Monday, February 13, 2012

ENVE Composites rims.  Last summer ENVE Composites launched their Smart Enve System (SES) rims.  These rims were designed with the help of Formula 1 aerodynamicis, Simon Smart (hence the name).  The goal is to have better aerodynamics than ever before with a twist.  The rims generate less torque in crosswinds so you can run a deeper profile than you normally could for the given conditions.

I spent last season on a set of the SES 6.7 rims built up to Alchemy hubs.  Long Island is a great place to experience variable wind conditions.  I routinely ride within a stone's throw of the Great South Bay on the unsheltered roads of Heckscher State Park.  Here, no matter which direction the wind is approaching from, you get experience headwinds, crosswinds, tailwinds, and gusts from every direction.

The behavior of the wheels is very predictable.  There is a gentle push, but there are no surprises even from the worst of gusts.  The trickiest of conditions is a headwind when the gust varies a few degrees.  The wind wants to steer the bike from a few degrees then immediately snapping off to the right.  I've ridden other rims in the 65-66mm depth in these same conditions and the difference is absolutely there.  I can ride in front of the pack or a couple of centimeters behind someone's wheel and hole my line better.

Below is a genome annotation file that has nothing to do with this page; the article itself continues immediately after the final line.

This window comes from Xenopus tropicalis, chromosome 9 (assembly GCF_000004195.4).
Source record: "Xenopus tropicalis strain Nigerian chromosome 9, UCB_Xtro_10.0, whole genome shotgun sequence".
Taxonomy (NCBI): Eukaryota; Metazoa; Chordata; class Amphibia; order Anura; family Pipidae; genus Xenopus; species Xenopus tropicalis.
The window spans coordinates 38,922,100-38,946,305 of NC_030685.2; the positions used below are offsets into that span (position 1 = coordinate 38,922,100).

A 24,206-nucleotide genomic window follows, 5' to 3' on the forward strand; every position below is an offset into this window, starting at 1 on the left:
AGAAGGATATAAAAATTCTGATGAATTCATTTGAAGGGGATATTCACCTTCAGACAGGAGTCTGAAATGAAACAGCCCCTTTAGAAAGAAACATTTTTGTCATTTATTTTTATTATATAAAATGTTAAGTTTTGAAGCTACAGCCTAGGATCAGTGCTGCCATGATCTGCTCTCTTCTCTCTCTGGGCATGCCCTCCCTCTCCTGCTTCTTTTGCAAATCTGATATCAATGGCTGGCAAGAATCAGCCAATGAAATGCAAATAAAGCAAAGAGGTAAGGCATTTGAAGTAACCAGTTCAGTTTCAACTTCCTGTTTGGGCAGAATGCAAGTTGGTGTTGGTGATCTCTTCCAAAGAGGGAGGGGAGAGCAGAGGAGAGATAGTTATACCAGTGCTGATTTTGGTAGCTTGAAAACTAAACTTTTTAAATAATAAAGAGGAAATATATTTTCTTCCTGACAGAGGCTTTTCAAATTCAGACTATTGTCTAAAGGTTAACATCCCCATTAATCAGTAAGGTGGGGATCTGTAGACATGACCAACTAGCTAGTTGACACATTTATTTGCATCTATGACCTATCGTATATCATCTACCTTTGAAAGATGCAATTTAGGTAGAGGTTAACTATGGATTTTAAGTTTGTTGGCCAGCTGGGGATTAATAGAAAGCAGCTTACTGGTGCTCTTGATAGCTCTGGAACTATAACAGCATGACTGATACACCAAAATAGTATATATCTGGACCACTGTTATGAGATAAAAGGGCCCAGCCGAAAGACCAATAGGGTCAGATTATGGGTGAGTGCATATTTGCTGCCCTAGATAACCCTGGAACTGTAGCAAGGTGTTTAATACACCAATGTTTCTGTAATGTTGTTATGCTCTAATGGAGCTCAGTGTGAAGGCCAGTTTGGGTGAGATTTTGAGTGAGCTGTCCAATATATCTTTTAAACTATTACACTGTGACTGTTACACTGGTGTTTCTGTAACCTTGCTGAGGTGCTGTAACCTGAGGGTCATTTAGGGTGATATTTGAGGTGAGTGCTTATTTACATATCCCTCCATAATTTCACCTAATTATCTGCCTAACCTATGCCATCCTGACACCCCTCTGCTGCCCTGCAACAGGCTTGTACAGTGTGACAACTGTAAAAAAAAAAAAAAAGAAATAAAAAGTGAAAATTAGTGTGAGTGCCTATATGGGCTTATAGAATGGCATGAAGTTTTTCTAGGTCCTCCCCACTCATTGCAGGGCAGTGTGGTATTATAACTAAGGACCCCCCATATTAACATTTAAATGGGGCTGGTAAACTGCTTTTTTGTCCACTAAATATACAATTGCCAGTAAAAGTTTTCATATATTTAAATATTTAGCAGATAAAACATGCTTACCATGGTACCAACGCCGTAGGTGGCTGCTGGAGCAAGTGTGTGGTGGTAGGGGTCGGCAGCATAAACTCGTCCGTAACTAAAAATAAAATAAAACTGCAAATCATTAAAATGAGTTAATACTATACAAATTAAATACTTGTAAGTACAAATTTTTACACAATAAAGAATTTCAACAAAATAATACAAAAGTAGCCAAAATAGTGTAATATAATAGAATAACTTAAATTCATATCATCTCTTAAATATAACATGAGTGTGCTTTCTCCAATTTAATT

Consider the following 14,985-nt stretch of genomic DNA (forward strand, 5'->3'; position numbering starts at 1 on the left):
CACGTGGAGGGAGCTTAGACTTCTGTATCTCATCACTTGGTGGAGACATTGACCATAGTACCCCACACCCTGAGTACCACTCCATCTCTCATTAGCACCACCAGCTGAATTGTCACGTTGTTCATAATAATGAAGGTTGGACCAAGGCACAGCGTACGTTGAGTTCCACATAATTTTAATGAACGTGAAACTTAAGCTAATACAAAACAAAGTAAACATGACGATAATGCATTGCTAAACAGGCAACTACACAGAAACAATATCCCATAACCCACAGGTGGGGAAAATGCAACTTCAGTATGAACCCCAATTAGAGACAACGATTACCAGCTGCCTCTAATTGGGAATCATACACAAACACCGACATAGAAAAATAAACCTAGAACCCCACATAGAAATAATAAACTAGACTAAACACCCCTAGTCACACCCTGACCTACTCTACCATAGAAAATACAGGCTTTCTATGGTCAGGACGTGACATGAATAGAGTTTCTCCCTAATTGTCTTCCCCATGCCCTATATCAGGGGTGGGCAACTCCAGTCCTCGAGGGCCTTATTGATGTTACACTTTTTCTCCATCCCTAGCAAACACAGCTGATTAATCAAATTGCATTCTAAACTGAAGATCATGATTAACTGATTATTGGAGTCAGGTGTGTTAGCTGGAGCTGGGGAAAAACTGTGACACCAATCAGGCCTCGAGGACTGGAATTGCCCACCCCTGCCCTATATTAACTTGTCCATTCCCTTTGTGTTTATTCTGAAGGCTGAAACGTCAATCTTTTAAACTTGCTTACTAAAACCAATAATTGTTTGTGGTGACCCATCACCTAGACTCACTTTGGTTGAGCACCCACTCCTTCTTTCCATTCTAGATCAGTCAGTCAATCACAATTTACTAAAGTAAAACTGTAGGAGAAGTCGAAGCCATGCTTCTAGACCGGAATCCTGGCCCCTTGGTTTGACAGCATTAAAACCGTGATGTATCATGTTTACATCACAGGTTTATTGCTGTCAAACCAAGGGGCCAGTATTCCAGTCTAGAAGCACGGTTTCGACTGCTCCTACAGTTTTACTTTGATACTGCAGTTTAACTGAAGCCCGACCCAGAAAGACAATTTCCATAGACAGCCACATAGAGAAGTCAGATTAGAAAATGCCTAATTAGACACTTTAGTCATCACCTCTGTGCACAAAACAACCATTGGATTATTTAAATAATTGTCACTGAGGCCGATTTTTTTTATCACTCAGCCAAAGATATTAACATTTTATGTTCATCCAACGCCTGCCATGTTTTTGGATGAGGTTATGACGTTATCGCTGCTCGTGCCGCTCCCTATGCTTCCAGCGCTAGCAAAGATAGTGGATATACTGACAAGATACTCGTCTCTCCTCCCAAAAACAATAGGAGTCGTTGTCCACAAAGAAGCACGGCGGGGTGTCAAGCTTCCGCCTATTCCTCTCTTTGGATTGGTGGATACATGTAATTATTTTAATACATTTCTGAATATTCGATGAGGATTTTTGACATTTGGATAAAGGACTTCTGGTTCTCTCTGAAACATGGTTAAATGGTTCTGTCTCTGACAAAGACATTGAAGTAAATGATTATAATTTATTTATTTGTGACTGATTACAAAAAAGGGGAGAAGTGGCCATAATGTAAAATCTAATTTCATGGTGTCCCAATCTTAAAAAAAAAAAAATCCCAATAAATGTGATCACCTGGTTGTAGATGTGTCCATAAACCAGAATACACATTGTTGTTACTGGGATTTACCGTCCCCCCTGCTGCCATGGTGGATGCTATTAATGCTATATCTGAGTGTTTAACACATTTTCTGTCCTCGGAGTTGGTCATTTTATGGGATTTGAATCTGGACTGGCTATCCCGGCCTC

The fit and finish of the SES line of rims is second to none.  They have a satin luster with stealthy, decals on top.  You won't feel like a rolling billboard if you leave the decals on.  The brake track has a slightly rough texture to aid in brake modulation performance.  The rims don't have the feeling of sudden grabbing rather they are linear.  You can safely add pressure to the brake levers and not worry about locking up the rear wheel any more than alloy rims.  It doesn't hurt that the rims come with ENVE's own composition brake pads.

Are these wheels for you?  Let's talk.

Friday, February 10, 2012

Welcome.  I'll start out with some tools of the trade today.

Spokes go through here first.

Spokes need this.

Rims get a chamfer before assembly.

This is where I make it happen.